Deprived neighbourhoods often have a cluster of people experiencing poverty and have a lack of investment into infrastructure, transport, parks, education, and housing (1) Neighbourhood poverty is characterised by the proportion of households experiencing poverty in one area (2).
Neighbourhood poverty and deprivation can lead to risk factors such as poorer quality education, poverty, higher crime rates, poor access to housing, and unemployment (3). Deprived neighbourhoods have been associated with poorer mental health than less deprived neighbourhoods, such as depression, anxiety (4), and suicide (Dyxkhoorn et al., In Prep). Furthermore, people in these neighbourhoods tend to require longer mental health treatments (3).
1. Rae A, Hamilton R, Crisp R, Powell R. Overcoming deprivation and disconnection in UK cities. York; 2016 Aug.
2. The Pew Charitable Trusts. Neighborhood Poverty and Household Financial Security [Internet]. 2016. Available from: https://www.pewtrusts.org/-/media/assets/2016/01/chartbook--neighborhood-poverty-and-household-financial-security_v3.pdf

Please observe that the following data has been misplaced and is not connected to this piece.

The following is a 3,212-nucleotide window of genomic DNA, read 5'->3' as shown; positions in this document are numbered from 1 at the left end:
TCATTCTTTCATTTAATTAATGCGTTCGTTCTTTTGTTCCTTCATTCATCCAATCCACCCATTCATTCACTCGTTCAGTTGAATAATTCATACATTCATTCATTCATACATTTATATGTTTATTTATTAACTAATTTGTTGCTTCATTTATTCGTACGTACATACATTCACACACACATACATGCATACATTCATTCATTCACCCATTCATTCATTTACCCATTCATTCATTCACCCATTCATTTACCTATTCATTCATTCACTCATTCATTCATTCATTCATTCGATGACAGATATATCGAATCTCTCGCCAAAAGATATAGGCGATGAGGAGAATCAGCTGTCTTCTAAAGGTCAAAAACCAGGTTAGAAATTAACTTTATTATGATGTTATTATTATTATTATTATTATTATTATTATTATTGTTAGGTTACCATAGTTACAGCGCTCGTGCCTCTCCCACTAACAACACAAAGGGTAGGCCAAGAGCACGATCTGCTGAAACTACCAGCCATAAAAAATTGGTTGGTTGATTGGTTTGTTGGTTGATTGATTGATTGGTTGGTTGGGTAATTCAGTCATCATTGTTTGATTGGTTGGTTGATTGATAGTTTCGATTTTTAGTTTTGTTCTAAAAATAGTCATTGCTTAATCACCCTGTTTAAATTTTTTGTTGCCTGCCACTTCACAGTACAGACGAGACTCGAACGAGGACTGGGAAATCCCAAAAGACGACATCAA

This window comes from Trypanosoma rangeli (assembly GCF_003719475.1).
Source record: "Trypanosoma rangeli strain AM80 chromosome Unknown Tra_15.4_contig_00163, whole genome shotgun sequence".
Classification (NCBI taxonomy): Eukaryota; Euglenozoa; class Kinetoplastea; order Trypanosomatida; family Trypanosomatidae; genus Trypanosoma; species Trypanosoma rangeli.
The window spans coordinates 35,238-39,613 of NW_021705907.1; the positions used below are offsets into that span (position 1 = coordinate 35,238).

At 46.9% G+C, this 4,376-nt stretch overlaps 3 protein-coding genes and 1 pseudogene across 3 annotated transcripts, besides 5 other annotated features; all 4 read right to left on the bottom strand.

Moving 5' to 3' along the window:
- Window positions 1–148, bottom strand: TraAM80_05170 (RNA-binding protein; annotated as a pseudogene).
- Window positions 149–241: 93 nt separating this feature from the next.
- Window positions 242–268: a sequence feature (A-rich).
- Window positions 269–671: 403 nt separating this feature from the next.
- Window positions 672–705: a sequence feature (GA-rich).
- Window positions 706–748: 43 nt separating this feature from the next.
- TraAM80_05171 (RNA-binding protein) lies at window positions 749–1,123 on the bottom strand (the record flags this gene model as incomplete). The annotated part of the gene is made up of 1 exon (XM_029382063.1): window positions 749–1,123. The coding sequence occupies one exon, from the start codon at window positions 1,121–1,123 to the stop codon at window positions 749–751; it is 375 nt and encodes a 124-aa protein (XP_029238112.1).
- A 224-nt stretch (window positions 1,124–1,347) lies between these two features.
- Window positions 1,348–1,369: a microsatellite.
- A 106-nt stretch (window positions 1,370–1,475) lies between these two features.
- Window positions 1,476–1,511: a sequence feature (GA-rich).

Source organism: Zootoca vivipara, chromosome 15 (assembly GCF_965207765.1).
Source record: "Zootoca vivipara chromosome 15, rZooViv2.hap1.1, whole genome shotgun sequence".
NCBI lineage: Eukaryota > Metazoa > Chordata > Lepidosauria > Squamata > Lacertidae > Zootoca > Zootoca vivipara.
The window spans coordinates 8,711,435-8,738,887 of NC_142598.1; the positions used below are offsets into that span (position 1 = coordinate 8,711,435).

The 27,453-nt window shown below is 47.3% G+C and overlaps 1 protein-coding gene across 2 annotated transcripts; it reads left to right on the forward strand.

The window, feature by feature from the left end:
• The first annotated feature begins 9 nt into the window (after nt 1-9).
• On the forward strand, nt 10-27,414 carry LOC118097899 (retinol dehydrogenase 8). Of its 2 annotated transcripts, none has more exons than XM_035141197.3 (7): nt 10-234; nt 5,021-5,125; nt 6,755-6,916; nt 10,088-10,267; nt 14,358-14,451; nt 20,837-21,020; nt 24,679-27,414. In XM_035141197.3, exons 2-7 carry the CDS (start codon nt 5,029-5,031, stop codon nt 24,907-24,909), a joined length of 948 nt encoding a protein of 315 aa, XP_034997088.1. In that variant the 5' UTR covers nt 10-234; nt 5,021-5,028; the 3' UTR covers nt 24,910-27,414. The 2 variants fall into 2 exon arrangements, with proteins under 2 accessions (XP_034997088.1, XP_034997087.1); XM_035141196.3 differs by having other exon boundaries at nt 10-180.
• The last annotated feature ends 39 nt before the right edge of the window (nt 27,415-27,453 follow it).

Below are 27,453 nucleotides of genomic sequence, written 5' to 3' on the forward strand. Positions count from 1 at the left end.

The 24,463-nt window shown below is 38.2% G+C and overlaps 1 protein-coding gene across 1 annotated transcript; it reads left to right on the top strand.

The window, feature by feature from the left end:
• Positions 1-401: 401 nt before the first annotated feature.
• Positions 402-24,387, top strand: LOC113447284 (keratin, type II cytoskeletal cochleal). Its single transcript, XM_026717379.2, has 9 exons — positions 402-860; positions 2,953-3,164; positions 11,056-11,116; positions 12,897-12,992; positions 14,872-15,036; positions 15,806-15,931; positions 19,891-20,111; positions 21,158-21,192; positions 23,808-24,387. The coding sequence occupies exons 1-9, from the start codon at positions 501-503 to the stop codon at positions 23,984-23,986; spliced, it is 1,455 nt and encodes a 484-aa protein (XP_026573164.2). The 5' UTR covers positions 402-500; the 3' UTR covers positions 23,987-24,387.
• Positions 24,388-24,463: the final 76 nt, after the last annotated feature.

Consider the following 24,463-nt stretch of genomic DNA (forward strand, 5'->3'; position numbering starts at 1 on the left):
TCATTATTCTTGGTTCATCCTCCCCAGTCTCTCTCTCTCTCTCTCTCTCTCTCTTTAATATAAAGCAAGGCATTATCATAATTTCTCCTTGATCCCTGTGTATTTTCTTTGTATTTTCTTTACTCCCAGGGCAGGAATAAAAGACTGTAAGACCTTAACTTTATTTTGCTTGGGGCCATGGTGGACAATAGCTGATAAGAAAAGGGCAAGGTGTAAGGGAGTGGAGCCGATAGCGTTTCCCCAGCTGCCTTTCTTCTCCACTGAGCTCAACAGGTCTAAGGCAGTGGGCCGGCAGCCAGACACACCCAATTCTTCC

3. Finegan M, Firth N, Delgadillo J. Adverse impact of neighbourhood socioeconomic deprivation on psychological treatment outcomes: the role of area-level income and crime. Psychother Res [Internet]. 2020 May 18 [cited 2021 Jan 22];30(4):546–54. Available from: https://www.tandfonline.com/doi/full/10.1080/10503307.2019.1649500
4. Fone D, White J, Farewell D, Kelly M, John G, Lloyd K, et al. Effect of neighbourhood deprivation and social cohesion on mental health inequality: A multilevel population-based longitudinal study. Psychol Med [Internet]. 2014 [cited 2021 Jan 21];44(11):2449–60. Available from: https://pubmed.ncbi.nlm.nih.gov/24451050/